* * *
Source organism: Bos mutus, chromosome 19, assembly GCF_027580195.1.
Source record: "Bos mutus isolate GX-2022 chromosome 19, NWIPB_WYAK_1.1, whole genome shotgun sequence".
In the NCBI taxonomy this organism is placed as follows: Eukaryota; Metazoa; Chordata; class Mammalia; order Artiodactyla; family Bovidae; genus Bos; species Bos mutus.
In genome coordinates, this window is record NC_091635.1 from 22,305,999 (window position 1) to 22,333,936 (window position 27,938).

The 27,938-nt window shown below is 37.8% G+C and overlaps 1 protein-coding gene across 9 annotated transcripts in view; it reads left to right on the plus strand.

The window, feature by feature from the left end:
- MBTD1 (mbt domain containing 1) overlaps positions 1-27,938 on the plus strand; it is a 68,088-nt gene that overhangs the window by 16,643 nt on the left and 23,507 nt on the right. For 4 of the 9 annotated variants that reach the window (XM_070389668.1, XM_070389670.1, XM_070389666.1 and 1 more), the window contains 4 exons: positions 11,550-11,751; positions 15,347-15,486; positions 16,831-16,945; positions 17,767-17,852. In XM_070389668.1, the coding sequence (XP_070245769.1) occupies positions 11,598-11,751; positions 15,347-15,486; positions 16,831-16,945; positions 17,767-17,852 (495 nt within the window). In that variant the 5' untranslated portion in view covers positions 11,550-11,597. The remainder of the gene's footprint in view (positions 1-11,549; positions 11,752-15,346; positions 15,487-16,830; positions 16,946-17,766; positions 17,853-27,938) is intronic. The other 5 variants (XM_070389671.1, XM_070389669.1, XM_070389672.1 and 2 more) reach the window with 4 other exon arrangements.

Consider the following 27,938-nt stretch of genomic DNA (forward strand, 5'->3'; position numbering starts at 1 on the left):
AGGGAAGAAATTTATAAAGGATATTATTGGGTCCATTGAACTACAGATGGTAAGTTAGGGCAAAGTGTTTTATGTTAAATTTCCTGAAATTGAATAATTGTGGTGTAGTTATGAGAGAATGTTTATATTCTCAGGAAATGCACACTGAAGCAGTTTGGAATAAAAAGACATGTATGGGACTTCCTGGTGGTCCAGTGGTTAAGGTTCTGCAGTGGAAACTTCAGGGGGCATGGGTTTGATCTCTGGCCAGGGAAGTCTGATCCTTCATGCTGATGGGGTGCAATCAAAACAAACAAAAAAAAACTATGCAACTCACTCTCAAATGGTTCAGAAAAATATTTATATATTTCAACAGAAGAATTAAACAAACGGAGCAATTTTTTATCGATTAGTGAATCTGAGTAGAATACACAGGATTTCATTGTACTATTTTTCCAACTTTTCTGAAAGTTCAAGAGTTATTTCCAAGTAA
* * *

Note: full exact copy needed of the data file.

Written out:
Source organism: Bos mutus, chromosome 19, assembly GCF_027580195.1.
Source record: "Bos mutus isolate GX-2022 chromosome 19, NWIPB_WYAK_1.1, whole genome shotgun sequence".
In the NCBI taxonomy this organism is placed as follows: Eukaryota; Metazoa; Chordata; class Mammalia; order Artiodactyla; family Bovidae; genus Bos; species Bos mutus.
In genome coordinates, this window is record NC_091635.1 from 22,305,999 (window position 1) to 22,333,936 (window position 27,938).

The 27,938-nt window shown below is 37.8% G+C and overlaps 1 protein-coding gene across 9 annotated transcripts in view; it reads left to right on the plus strand.

The window, feature by feature from the left end:
- MBTD1 (mbt domain containing 1) overlaps positions 1-27,938 on the plus strand; it is a 68,088-nt gene that overhangs the window by 16,643 nt on the left and 23,507 nt on the right. For 4 of the 9 annotated variants that reach the window (XM_070389668.1, XM_070389670.1, XM_070389666.1 and 1 more), the window contains 4 exons: positions 11,550-11,751; positions 15,347-15,486; positions 16,831-16,945; positions 17,767-17,852. In XM_070389668.1, the coding sequence (XP_070245769.1) occupies positions 11,598-11,751; positions 15,347-15,486; positions 16,831-16,945; positions 17,767-17,852 (495 nt within the window). In that variant the 5' untranslated portion in view covers positions 11,550-11,597. The remainder of the gene's footprint in view (positions 1-11,549; positions 11,752-15,346; positions 15,487-16,830; positions 16,946-17,766; positions 17,853-27,938) is intronic. The other 5 variants (XM_070389671.1, XM_070389669.1, XM_070389672.1 and 2 more) reach the window with 4 other exon arrangements.

Consider the following 27,938-nt stretch of genomic DNA (forward strand, 5'->3'; position numbering starts at 1 on the left):
AGGGAAGAAATTTATAAAGGATATTATTGGGTCCATTGAACTACAGATGGTAAGTTAGGGCAAAGTGTTTTATGTTAAATTTCCTGAAATTGAATAATTGTGGTGTAGTTATGAGAGAATGTTTATATTCTCAGGAAATGCACACTGAAGCAGTTTGGAATAAAAAGACATGTATGGGACTTCCTGGTGGTCCAGTGGTTAAGGTTCTGCAGTGGAAACTTCAGGGGGCATGGGTTTGATCTCTGGCCAGGGAAGTCTGATCCTTCATGCTGATGGGGTGCAATCAAAACAAACAAAAAAAAACTATGCAACTCACTCTCAAATGGTTCAGAAAAATATTTATATATTTCAACAGAAGAATTAAACAAACGGAGCAATTTTTTATCGATTAGTGAATCTGAGTAGAATACACAGGATTTCATTGTACTATTTTTCCAACTTTTCTGAAAGTTCAAGAGTTATTTCCAAGTAA